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Study Shows Language Loss May Improve Ability To Spot Lying

Date:
May 15, 2000
Source:
Massachusetts General Hospital
Summary:
Who is best at detecting when someone is lying – judges? teachers? moms? A study in this week’s issue of Nature finds an answer that may be surprising: people with aphasia – a loss in language ability resulting from a stroke or other type of brain damage – appear to have a significant advantage in spotting liars, particular when the untruths are given away by changes in facial expression.

Patients with aphasia appear better at perceiving mismatches in facial expressions

BOSTON — May 10, 2000 — Who is best at detecting when someone is lying – judges? teachers? moms? A study in this week’s issue of Nature finds an answer that may be surprising: people with aphasia – a loss in language ability resulting from a stroke or other type of brain damage – appear to have a significant advantage in spotting liars, particular when the untruths are given away by changes in facial expression.

Nancy Etcoff, PhD, a psychologist at the Massachusetts General Hospital (MGH) who led the study, explains that the phenomenon had been reported previously by neurologists treating people with aphasia but had never been studied in a scientific manner. "As far back as the 1920s there are anecdotal reports of patients with aphasia being able to detect when people were lying," she says. "In the popular book The Man Who Mistook his Wife for a Hat, Dr. Oliver Saks describes a group of patients watching a politician on television and laughing at what they perceived to be his deceptive statements."

To examine the truth of this observation, Etcoff and her colleagues used a series of videotapes prepared by co-authors Paul Ekman, PhD, of the University of California at San Francisco and Mark G. Frank, PhD, of Rutgers University. Volunteers had been videotaped twice talking about their emotional state in a positive way. In one instance they were looking at a pleasant scene and telling the truth, in the other instance they were looking at distressing scenes and lying about their emotional state. Which interview came first on the tape was randomly varied. The tapes had been analyzed previously in Ekman’s lab to identify subtle changes in facial expression or changes in vocal pitch associated with the untruthful interview.

For the current study, the videotapes were shown to four groups of participants. One group consisted of patients with significant aphasia as a result of damage to the left sides of their brains. The other groups were patients with right-brain damage and no language difficulty, healthy control subjects and a group of college students. The participants were informed that one of each interviews was untruthful and were asked to identify when the volunteers were lying and when they were telling the truth.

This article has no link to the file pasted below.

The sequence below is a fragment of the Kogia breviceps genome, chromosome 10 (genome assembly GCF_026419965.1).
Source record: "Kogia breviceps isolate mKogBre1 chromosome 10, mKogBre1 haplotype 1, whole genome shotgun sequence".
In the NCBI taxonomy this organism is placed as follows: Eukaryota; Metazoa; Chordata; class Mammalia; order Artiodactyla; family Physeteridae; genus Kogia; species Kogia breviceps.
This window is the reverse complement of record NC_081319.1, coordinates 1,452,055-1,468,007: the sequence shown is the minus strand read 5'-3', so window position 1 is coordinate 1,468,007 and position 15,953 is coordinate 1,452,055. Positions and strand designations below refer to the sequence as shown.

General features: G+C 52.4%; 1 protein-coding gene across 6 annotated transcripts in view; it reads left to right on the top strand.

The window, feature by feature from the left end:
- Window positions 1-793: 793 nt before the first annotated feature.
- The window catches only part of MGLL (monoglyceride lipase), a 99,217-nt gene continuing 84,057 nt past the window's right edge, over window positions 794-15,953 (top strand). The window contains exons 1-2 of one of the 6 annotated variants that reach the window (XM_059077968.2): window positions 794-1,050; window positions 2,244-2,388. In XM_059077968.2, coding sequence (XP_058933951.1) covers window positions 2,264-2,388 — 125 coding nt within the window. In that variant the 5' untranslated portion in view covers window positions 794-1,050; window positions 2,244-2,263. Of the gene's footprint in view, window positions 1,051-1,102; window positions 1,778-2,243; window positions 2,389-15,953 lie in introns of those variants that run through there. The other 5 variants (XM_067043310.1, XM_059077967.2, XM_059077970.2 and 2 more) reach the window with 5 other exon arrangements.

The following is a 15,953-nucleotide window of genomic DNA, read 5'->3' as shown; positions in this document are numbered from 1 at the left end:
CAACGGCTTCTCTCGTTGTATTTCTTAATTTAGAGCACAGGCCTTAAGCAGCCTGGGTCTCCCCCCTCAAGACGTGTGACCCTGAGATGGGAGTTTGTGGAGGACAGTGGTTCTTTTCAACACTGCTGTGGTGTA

While previous research – including studies conducted by Ekman – has shown that people in general have only a 50/50 chance of detecting when someone is lying by their expression or tone of voice, the aphasia patients were able to detect lies cued by facial expression alone 73 percent of the time. The other study groups all had close to 50 percent accuracy in recognizing lies tied to facial expressions. The aphasia patients also did better than the other groups in detecting lies cued by both facial and vocal changes – 60 percent compared with about 45 percent. None of the groups did well in recognizing lies cued by changes in vocal pitch alone.

"One question that may arise when considering these results is whether the patients with aphasia were better at detecting lies or at detecting emotional states," Etcoff explains. "Previous studies have not shown aphasics to be any better than people without brain damage in perceiving simple emotions – such as happiness or sadness. In fact, because of their aphasia, these patients had impaired ability to understand what the volunteers were actually saying. What they do seem to be more sensitive to are nuances in facial expression that reveal a disconnect between what someone is trying to express and what they really are feeling. We hope to be able to further investigate this fascinating finding."

John J. Magee of Circle.com in Cambridge, Mass., also collaborated on the study. The research was supported by grants from the National Institutes of Health and the National Institute of Mental Health.

The Massachusetts General Hospital, established in 1811, is the original and largest teaching hospital of Harvard Medical School. The MGH conducts the largest hospital-based research program in the United States, with an annual research budget of almost $250 million and major research centers in AIDS, the neurosciences, cardiovascular research, cancer, cutaneous biology, transplantation biology and photomedicine. In 1994, the MGH joined with Brigham and Women’s Hospital to form Partners HealthCare System, an integrated health care delivery system comprising the two academic medical centers, specialty and community hospitals, a network of physician groups and nonacute and home health services.


Story Source:

The above story is based on materials provided by Massachusetts General Hospital. Note: Materials may be edited for content and length.


Cite This Page:

Massachusetts General Hospital. "Study Shows Language Loss May Improve Ability To Spot Lying." ScienceDaily. ScienceDaily, 15 May 2000. <www.sciencedaily.com/releases/2000/05/000512082608.htm>.
Massachusetts General Hospital. (2000, May 15). Study Shows Language Loss May Improve Ability To Spot Lying. ScienceDaily. Retrieved August 30, 2014 from www.sciencedaily.com/releases/2000/05/000512082608.htm
Massachusetts General Hospital. "Study Shows Language Loss May Improve Ability To Spot Lying." ScienceDaily. www.sciencedaily.com/releases/2000/05/000512082608.htm (accessed August 30, 2014).

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